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How Does E-ZPass Work and When Was It Invented?

The days of digging for coins in the cup holder to pay a road toll are over; that is if you have an E-ZPass transponder attached to your car. People who commute to work or frequently travel on toll roads know, E-ZPass is a real time saver. The technology behind the devices is widely used in many industries to track all kind of products. However, it is fair to say that the E-ZPass transponder is the most popular use for this technology.

Who invented E-ZPass?

Mario Cardullo, the inventor of the E-ZPass, is a revolutionary renaissance man. The list of his inventions and accomplishments are truly mind-blowing. His latest accomplishment was completing a doctorate at George Mason University at 78 years old.

must-read article, published in George Mason University’s News at Mason, gives a good overview of his accomplishments and mentions his best-known invention, the RFID-TAG (radio-frequency identification transponder). 

When was E-ZPass invented?

In the RFID Journal, dated April 21, 2003, Mario Cardullo wrote the technology used in the E-ZPass was “based on concepts that have a long history.” However, Dr. Cardullo expanded on these concepts and went on to patent his idea for an RFID tag. In 1969, he started his first company, Communications Services Corporation (ComServ), which was founded in part to develop the RFID tag.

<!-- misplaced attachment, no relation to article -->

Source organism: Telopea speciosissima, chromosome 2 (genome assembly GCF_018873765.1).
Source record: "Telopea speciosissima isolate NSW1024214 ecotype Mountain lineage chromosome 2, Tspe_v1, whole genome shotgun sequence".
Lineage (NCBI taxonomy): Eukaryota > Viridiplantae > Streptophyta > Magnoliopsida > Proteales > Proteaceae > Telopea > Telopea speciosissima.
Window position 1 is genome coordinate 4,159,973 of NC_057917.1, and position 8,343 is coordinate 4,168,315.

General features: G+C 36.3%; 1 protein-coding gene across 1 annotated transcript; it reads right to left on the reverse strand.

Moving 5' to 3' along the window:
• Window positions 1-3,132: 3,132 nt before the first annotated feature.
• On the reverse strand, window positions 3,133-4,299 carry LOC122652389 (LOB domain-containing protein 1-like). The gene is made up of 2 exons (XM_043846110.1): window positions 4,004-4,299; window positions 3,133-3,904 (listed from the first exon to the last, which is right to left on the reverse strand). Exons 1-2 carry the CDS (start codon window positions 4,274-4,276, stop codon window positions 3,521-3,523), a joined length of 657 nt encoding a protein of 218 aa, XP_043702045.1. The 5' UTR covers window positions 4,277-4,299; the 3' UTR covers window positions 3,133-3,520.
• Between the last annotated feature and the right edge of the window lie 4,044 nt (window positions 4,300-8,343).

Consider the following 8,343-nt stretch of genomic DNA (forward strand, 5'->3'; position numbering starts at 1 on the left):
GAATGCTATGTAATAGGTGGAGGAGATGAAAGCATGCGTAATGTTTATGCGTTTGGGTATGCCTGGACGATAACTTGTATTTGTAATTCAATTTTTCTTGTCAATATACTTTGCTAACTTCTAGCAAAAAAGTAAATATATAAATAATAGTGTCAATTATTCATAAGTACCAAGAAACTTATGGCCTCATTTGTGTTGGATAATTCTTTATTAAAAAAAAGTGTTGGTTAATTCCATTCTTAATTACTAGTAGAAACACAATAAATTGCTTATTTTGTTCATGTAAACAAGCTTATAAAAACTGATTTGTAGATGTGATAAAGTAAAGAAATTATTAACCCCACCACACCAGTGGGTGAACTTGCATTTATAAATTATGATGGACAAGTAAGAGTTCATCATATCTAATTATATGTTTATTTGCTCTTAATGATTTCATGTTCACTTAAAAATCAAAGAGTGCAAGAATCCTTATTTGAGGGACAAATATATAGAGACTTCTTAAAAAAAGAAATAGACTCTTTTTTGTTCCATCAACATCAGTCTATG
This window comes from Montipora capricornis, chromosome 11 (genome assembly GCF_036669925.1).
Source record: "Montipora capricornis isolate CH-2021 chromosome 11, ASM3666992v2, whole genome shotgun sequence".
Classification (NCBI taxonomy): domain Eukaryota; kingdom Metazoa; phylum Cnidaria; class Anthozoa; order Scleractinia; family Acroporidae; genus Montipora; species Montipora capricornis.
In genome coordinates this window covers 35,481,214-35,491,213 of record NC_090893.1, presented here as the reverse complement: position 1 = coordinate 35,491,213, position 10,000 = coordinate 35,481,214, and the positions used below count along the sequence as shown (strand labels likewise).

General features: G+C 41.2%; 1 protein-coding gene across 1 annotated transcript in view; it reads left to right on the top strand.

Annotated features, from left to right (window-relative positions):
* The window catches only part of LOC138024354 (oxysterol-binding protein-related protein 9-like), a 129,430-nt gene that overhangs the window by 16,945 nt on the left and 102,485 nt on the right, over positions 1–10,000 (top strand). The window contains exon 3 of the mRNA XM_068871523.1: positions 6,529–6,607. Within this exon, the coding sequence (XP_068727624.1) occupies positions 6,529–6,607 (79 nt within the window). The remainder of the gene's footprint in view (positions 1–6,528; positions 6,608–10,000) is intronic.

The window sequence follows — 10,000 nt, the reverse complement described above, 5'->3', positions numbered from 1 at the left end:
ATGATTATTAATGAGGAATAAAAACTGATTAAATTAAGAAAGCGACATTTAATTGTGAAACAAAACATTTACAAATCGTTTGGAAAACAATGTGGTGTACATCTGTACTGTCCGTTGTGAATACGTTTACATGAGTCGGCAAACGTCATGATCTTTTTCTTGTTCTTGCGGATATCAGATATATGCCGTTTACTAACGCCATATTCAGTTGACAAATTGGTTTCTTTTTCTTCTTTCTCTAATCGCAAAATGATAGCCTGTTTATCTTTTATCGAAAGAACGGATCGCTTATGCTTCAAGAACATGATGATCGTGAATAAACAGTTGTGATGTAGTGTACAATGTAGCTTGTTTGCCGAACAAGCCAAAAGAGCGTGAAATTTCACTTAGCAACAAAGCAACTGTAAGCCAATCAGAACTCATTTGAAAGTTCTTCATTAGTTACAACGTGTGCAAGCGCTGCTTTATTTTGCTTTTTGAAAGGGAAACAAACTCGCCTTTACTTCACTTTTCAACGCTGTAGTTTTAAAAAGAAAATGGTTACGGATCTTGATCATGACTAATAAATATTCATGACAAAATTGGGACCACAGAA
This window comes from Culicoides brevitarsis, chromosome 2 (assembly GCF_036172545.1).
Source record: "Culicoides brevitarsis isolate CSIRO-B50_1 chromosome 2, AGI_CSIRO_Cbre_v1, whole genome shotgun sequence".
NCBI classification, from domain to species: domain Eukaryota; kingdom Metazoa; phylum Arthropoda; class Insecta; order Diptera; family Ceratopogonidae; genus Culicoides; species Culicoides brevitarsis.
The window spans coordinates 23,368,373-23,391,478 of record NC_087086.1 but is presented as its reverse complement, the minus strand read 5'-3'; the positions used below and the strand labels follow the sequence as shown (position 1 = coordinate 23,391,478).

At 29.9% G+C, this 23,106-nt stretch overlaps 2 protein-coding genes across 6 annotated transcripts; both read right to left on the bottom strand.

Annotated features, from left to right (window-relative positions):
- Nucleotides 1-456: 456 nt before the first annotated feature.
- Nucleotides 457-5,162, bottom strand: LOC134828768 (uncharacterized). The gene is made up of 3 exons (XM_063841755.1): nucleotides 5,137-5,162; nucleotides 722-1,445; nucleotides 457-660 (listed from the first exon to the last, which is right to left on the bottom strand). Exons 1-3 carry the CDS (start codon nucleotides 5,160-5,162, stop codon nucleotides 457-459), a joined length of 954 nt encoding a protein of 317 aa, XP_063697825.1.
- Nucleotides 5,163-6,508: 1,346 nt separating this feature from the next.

How does the E-ZPass system work?

The transponder includes a memory card that stores data, the means to transmit a coded signal into and out of the memory, answer-back with data read-out capability, and the ability to internally generate power. 

In general terms, the E-ZPass transponder is a two-way radio with the ability to transmits radio signals. The signals contain account information and the identification number of the transponder. 

Each toll lane has an antenna that sends out a radio signal to communicate with the transponder. Together the antenna and the transponder work to process the toll payment. 

The toll plaza has a computer networked on a Local Area Network (LAN). These computers track vehicle movement and controls the antennas. The entire network of toll plazas in a system is connected to a Host Computer System which houses the central database over a Wide Area Network (WAN).

Together all these systems work to provide ease of passage and payment for a driver on a toll road. 

How does E-ZPass save drivers time?

Anyone who has ever been stuck behind a driver in the toll lane that is counting out coins will say how frustrating this can be. Never mind those who stop and ask the toll attendant for directions while traffic backups. For those who value time, this type of tollgate drama is a big negative. Other people’s lack of planning turns into your late arrival to a meeting. E-ZPass eases the tension of commuting and reduces traffic stops at the tollgate. 

How does E-ZPass help with traffic?

Mathematicians, economists, and traffic engineers have studied the effects of traffic congestion on everything from the inability to predict arrival time to road rage caused by traffic frustrations. While the E-ZPass cannot solve all traffic problems, they do help by not slowing traffic at toll plazas. We all have seen what happens when one car suddenly puts the brakes on, which then causes a ripple effect of slowing all the cars behind. The cascading effect continues until the entire flow of traffic is interrupted.